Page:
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Gaming Performance Comparison

Recommended System Requirements
Game APU A10-7870K Quad-Core Core i5-650 3.2GHz
Cyberpunk 2077 45% 103%
Assassins Creed: Valhalla 96% 174%
Call of Duty: Black Ops Cold War 41% 97%
Grand Theft Auto VI 139% 234%
FIFA 21 36% 90%
Genshin Impact 10% 54%
Far Cry 6 129% 221%
Hitman 3 96% 174%
Watch Dogs Legion 96% 174%
World of Warcraft: Shadowlands 126% 216%

In terms of overall gaming performance, the AMD APU A10-7870K Quad-Core is massively better than the Intel Core i5-650 3.2GHz when it comes to running the latest games. This also means it will be less likely to bottleneck more powerful GPUs, allowing them to achieve more of their gaming performance potential.

The APU A10-7870K Quad-Core was released over three years more recently than the Core i5-650 3.2GHz, and so the APU A10-7870K Quad-Core is likely to have far better levels of support, and will be much more optimized and ultimately superior to the Core i5-650 3.2GHz when running the latest games.

The APU A10-7870K Quad-Core has 2 more cores than the Core i5-650 3.2GHz. With 4 cores, the APU A10-7870K Quad-Core is much less likely to struggle with the latest games, or bottleneck high-end graphics cards when running them.

Both the AMD APU A10-7870K Quad-Core and the Intel Core i5-650 3.2GHz have the same number of threads. The APU A10-7870K Quad-Core has one thread per physical core, whereas the Core i5-650 3.2GHz uses hyperthreading and has 2 logical threads per physical core.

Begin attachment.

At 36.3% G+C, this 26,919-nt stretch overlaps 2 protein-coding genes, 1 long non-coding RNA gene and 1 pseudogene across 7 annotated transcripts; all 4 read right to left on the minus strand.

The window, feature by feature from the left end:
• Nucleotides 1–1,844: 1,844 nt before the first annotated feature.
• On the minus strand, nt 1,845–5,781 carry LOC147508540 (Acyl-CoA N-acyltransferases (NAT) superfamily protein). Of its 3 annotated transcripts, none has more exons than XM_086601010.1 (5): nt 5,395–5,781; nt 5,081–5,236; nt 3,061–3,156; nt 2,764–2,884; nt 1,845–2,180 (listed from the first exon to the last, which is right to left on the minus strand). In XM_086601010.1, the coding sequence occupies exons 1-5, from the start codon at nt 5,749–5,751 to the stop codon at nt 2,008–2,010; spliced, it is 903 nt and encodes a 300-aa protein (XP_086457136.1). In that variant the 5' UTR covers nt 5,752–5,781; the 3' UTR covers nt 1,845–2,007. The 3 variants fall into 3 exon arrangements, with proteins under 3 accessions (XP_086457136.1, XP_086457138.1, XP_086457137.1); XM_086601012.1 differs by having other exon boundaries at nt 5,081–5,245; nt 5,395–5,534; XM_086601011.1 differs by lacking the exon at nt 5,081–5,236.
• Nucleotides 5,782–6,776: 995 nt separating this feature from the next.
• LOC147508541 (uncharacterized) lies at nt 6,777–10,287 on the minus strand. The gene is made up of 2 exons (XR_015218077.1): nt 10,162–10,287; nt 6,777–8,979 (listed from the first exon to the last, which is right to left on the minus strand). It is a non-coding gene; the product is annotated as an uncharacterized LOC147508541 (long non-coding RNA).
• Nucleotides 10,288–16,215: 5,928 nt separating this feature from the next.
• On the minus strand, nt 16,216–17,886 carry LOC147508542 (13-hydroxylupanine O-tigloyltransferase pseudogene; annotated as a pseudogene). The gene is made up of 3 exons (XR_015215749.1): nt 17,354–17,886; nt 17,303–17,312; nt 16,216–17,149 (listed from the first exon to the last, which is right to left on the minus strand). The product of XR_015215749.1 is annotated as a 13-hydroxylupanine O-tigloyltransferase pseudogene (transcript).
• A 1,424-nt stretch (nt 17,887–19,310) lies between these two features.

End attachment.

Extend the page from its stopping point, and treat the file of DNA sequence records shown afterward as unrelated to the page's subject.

Multiple threads are useful for improving the performance of multi-threaded applications. Additional cores and their accompanying thread will always be beneficial for multi-threaded applications. Hyperthreading will be beneficial for applications optimized for it, but it may slow others down. For games, the number of threads is largely irrelevant, as long as you have at least 2 cores (preferably 4), and hyperthreading can sometimes even hit performance.

More important for gaming than the number of cores and threads is the clock rate. Problematically, unless the two CPUs are from the same family, this can only serve as a general guide and nothing like an exact comparison, because the clock cycles per instruction (CPI) will vary so much.

The APU A10-7870K Quad-Core and Core i5-650 3.2GHz are not from the same family of CPUs, so their clock speeds are by no means directly comparable. Bear in mind, then, that while the APU A10-7870K Quad-Core has a 0.7 GHz faster frequency, this is not always an indicator that it will be superior in performance, despite frequency being crucial when trying to avoid GPU bottlenecking. In this case, however, the difference is enough that it possibly indicates the superiority of the APU A10-7870K Quad-Core.

Aside from the clock rate, the next-most important CPU features for PC game performance are L2 and L3 cache size. Faster than RAM, the more cache available, the more data that can be stored for lightning-fast retrieval. L1 Cache is not usually an issue anymore for gaming, with most high-end CPUs eking out about the same L1 performance, and L2 is more important than L3 - but L3 is still important if you want to reach the highest levels of performance. Bear in mind that although it is better to have a larger cache, the larger it is, the higher the latency, so a balance has to be struck.

The APU A10-7870K Quad-Core has a 3584 KB bigger L2 cache than the Core i5-650 3.2GHz, and although the APU A10-7870K Quad-Core does not appear to have an L3 cache, its larger L2 cache means that it wins out in this area.